Chief sponsors of last year's Gramm-Rudman-Hollings budget-control law proposed yesterday to meet Supreme Court objections to the act by empowering the president's Office of Management and Budget to order any spending cuts required by the law to meet deficit targets.

The proposal ran into immediate objections from some House Democratic leaders, who said they prefer sticking by a fall-back provision in the existing law that requires Congress to enact the cuts.

A critical question, unresolved in the minds of many lawmakers, is whether the proposed change would transfer major purse-string powers from Congress to an executive branch agency that is frequently at odds with Congress over spending priorities.

In proposing the change, Sens. Phil Gramm (R-Tex.), who sponsored the original law in concert with Sens. Warren B. Rudman (R-N.H.) and Ernest F. Hollings (D-S.C.), said it would give the OMB little more than what Gramm described as "green eyeshade" bookkeeping duties. Rudman said OMB would have some powers to impose its own judgments but would be limited both by congressional constraints and by public opinion from excessive action.

But House Budget Committee Chairman William H. Gray III (D-Pa.) expressed concern about whether the law could be rewritten to meet the court's requirements without ceding too much policy-making power to OMB. "Until I get some firm answers, I'll be very hesitant to go that way. I would prefer Congress voting and making the decisions itself," he said in a telephone interview.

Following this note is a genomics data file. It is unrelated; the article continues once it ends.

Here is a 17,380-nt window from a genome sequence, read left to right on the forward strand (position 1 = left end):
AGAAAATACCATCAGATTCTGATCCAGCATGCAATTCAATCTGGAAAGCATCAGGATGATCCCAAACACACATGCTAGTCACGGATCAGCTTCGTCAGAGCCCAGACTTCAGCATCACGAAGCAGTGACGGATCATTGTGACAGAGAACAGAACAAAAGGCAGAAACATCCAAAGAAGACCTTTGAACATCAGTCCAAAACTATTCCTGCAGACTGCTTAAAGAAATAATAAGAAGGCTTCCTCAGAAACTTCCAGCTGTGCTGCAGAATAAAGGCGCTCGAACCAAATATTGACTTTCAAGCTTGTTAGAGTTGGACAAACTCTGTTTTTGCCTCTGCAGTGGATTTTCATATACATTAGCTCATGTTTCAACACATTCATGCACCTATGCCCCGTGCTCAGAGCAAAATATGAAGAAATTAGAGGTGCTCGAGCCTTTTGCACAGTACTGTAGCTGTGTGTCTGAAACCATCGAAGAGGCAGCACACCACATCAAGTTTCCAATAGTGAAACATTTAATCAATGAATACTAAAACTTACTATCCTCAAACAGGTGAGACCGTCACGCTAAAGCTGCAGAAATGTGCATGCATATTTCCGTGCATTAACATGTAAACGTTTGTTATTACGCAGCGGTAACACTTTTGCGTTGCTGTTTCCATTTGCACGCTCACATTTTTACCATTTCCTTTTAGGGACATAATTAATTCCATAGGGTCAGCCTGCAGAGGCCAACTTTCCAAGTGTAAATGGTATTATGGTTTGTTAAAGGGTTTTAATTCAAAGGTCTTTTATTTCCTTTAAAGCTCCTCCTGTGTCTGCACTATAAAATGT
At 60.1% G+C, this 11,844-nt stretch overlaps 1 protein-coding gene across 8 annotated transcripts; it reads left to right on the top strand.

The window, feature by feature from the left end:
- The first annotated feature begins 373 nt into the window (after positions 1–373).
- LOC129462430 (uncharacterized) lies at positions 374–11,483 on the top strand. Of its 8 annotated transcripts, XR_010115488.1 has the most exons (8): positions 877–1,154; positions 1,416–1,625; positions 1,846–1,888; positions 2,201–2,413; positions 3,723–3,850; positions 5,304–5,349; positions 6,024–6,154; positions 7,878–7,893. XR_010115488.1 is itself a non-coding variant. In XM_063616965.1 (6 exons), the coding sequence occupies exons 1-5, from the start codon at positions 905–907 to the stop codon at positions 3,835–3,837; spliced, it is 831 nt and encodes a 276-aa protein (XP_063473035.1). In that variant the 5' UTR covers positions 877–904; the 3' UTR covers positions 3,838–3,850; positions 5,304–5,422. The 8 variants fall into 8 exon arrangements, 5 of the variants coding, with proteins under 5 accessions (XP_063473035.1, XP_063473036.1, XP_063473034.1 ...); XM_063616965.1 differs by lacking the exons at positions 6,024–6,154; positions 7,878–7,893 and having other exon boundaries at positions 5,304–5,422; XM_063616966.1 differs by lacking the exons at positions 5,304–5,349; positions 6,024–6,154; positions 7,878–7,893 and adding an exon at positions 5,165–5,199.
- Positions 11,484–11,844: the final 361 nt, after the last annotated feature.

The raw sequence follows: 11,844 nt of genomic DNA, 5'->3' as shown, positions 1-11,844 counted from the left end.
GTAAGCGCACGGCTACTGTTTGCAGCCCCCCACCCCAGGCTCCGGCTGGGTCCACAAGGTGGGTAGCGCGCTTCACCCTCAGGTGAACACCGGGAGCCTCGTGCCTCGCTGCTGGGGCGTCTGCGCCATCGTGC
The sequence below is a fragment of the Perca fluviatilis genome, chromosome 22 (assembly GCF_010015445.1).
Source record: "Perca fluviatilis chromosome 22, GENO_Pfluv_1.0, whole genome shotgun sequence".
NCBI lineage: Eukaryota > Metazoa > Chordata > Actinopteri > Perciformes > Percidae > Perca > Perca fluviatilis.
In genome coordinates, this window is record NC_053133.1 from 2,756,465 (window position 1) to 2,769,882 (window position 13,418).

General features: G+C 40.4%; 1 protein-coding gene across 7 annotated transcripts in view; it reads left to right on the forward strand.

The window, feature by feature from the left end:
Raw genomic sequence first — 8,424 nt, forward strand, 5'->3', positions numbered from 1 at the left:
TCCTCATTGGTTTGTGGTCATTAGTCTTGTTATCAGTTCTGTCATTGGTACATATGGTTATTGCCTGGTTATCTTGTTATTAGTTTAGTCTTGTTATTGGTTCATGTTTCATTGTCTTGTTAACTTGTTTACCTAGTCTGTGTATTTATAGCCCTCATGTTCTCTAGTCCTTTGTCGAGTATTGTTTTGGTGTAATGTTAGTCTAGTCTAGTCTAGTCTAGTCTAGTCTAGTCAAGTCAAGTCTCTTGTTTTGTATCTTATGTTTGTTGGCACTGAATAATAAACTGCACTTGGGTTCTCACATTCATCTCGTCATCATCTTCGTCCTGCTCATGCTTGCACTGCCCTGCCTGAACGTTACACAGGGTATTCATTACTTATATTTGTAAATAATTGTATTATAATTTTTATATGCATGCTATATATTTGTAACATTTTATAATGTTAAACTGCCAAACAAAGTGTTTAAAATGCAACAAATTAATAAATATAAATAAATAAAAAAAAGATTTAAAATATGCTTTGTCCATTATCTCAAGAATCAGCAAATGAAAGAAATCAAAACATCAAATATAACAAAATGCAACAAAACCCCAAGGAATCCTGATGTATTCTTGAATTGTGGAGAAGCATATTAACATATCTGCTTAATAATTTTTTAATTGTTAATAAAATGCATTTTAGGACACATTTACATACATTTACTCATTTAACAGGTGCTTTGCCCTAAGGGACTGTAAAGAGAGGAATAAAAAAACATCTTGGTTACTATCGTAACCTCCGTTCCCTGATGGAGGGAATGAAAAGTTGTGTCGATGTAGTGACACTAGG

A Democratic leadership aide indicated that Gray reflected the prevailing viewpoint of the House Democratic majority. "Basically," the aide said, "they the Democrats don't trust OMB." But he also said it was possible that the proposed change could pass the House with some Democratic votes if it has solid Republican backing.

Gramm, Rudman and Hollings plan to try to attach the OMB proposal to debt-ceiling extension legislation that could come before the Senate next week. The House has passed the debt bill but must do so again if the Senate makes changes.

The budget law sets annual targets for deficit reduction and requires automatic spending cuts to meet the targets if Congress fails to do so. Under the original bill, the cutbacks would be ordered by the General Accounting Office. But the Supreme Court ruled out GAO, leaving Congress with the responsibility of ordering the cuts, which would have to be imposed in early October, one month before this fall's elections.